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Keena Kimmel’s articles

Mini book review: Student loans and stashing money

“Walden on Wheels: On the Open Road From Debt to Freedom,” by Ken Ilgunas, is the author’s account of tackling $32,000 in student loan debt, while simultaneously stashing money in the bank and earning a master’s degree.

After graduating with a bachelor’s degree from the University at Buffalo, Ilgunas moved to Coldfoot,...

Mini book review: “The Hollow Chocolate Bunnies of the Apocalypse”

British author Robert Rankin’s 33 novels are hard to categorize. He’s long described his work as “far-fetched fiction,” hoping to garner his own shelf in bookshops. (Usually though, you’ll find him shelved in science fiction.) Rankin’s a teller of tall tales, with fantastical plots and a distinctive, playful style.

His...

Mini book review: ‘Song of Increase,’ by Jacqueline Freeman

I began dabbling in beekeeping in 2010. Over the years, I came to understand what Thoreau meant when he said, “The keeping of bees is like the direction of sunbeams.” I’ve learned what not to do – the less interference, the better. My only real contribution is that of negotiator with hungry bears; everything else they handle...

Mini book review: “Collected Poems: 1947-1997,” by Allen Ginsberg

Some people rescue stray dogs, I rescue wayward books. You know the ones – those lonely volumes that practically whimper amidst their shelf-mates, once mighty dandelions growing through the cracks, since flung into a sea of used airport fiction. I recently rescued “Collected Poems: 1947-1997,” by Allen Ginsberg. I’m a sucker...

Mini book review: ‘The Joy Makers,’ by James Edwin Gunn

Happiness. We’re all after it, right? The founders of the republic apparently thought so, as it was written into our Constitution as an inalienable human right. But, what if the achievement of mass happiness proved both counter-productive and destructive to creativity and health? “The Joy Makers” was first published by James...

Mini book review: ‘The Art of Frugal Hedonism: A Guide to Spending Less While Enjoying Everything More,’ by Annie-Raser-Rowland and Adam Grubb

Passing through Durango in 2000, I decided I couldn’t leave; I’d been searching for home and found it. A guy warned me shortly after arriving that Durango is a “two dog, three job town.” Sadly, I’ve seen many folks skip town since, reluctantly moving on, in search of cheaper rent. There are endless free adventures awaiting...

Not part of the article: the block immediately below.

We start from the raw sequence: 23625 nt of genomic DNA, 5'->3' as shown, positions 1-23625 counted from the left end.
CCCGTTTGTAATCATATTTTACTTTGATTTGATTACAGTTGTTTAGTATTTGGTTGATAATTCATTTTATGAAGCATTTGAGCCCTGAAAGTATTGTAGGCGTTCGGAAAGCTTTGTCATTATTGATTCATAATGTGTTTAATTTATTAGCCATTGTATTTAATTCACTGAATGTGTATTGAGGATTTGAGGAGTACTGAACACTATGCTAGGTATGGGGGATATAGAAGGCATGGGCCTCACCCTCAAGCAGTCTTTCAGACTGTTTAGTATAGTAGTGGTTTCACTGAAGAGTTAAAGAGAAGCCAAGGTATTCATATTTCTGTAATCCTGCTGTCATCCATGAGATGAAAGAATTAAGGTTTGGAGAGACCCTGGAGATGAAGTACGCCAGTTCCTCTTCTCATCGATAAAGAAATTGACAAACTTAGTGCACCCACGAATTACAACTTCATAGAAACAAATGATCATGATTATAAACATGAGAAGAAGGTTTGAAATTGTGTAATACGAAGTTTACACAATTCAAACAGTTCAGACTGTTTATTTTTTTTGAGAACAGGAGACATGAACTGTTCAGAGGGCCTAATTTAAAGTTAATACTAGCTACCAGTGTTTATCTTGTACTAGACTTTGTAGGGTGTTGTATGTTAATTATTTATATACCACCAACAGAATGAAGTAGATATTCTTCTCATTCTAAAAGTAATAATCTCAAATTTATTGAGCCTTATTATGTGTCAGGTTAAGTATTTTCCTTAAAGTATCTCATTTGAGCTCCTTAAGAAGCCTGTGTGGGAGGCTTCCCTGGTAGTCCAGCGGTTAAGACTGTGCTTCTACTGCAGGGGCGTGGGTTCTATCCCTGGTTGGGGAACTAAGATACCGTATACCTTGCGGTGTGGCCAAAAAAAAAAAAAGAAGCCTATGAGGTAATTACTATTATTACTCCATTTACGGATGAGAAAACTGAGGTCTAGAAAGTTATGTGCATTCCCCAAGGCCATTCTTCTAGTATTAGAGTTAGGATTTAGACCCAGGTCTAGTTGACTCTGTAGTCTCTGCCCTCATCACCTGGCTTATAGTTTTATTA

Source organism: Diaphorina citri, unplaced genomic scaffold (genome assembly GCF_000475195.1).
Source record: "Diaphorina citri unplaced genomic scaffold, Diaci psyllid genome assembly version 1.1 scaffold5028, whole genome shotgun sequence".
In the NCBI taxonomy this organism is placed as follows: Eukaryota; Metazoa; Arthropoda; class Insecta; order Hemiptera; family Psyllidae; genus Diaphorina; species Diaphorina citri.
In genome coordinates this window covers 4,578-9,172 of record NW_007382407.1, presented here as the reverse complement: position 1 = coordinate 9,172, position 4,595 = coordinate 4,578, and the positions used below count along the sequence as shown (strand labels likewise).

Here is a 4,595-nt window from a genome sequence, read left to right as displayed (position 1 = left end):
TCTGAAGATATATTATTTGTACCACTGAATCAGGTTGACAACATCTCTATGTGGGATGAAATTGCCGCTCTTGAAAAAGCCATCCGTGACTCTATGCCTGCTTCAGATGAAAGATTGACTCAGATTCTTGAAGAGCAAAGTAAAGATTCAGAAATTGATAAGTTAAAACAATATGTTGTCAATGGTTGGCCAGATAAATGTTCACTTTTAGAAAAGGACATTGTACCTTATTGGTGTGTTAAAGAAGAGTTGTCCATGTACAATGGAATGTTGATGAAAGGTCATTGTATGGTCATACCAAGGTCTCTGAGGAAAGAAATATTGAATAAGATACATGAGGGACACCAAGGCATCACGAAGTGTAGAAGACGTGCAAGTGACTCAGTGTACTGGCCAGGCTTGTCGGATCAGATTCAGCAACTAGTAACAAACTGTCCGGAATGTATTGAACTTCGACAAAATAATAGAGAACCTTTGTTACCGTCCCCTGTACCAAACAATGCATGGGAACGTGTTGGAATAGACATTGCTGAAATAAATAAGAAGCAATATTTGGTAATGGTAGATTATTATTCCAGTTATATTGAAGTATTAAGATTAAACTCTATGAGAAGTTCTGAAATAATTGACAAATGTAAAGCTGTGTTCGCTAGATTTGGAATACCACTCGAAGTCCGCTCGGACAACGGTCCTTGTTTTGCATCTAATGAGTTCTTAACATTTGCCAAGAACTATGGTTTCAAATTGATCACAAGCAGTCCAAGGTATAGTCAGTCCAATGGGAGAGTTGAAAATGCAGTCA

Mini book review: ‘The Man Who Quit Money,” by Mark Sundeen

In a world preoccupied by the almighty dollar, Daniel Suelo sought more.“The Man Who Quit Money,” by Mark Sundeen, is a thought-provoking account of one man’s journey toward radical simplicity – from fundamentalist student to cave-dwelling sadhu. In the fall of 2000, Suelo gave away the 30 bucks in his pocket, hasn’t spent a...

Mini book review: ‘All the Light We Cannot See,’ by Anthony Doerr

Destined to become a classic in American literature, “All the Light We Cannot See,” by Anthony Doerr, won the Pulitzer Prize for Fiction in 2015. Broken into short segments, it’s nearly impossible to put down – one of those “just one more chapter” reads that will blur evening into dawn in a flash.

The book is a tale...

Mini book review: ‘American Gods,’ by Neil Gaiman

As immigrants flocked from all points of the globe to this melting pot we call the U.S. of A., they brought their gods with them. Sadly, most of these deities are all but forgotten. What if those gods are still among us in human form, their immortality painfully ticking by as they eke out trivial existences like the rest of...

Mini book review: ‘Holidays on Ice,’ by David Sedaris

Holiday chaos gotcha feeling frazzled? Well then, first, make yourself something strong for sippin.’ Then, find a seat out of earshot of all that holly, jolly muzak and a copy of “Holidays on Ice,” by David Sedaris. This little gem, if it’s not there already, is destined to join the ranks of your holiday re-read...

Mini book review: ‘Grandma Gatewood’s Walk,’ by Ben Montgomery

In the spring of 1955, Emma Gatewood told her 11 children that she was going for a walk. What she didn’t tell them was that she planned to hike the entirety of the Appalachian Trail – by herself. By then, she was a 67-year-old great-grandmother, and had been planning the details of her adventure for quite some...

Mini book review: ‘The Power of One,” by Bryce Courtenay

Set in South Africa during Apartheid, “The Power of One,” by Bryce Courtenay, is an inspiring coming-of-age tale. “Peekay,” a precocious, British runt, is ruthlessly bullied at boarding school. After a serendipitous meeting with boxer “Kid Louis” Groenewald, Peekay is inspired to fight back and sets out to learn his new craft...

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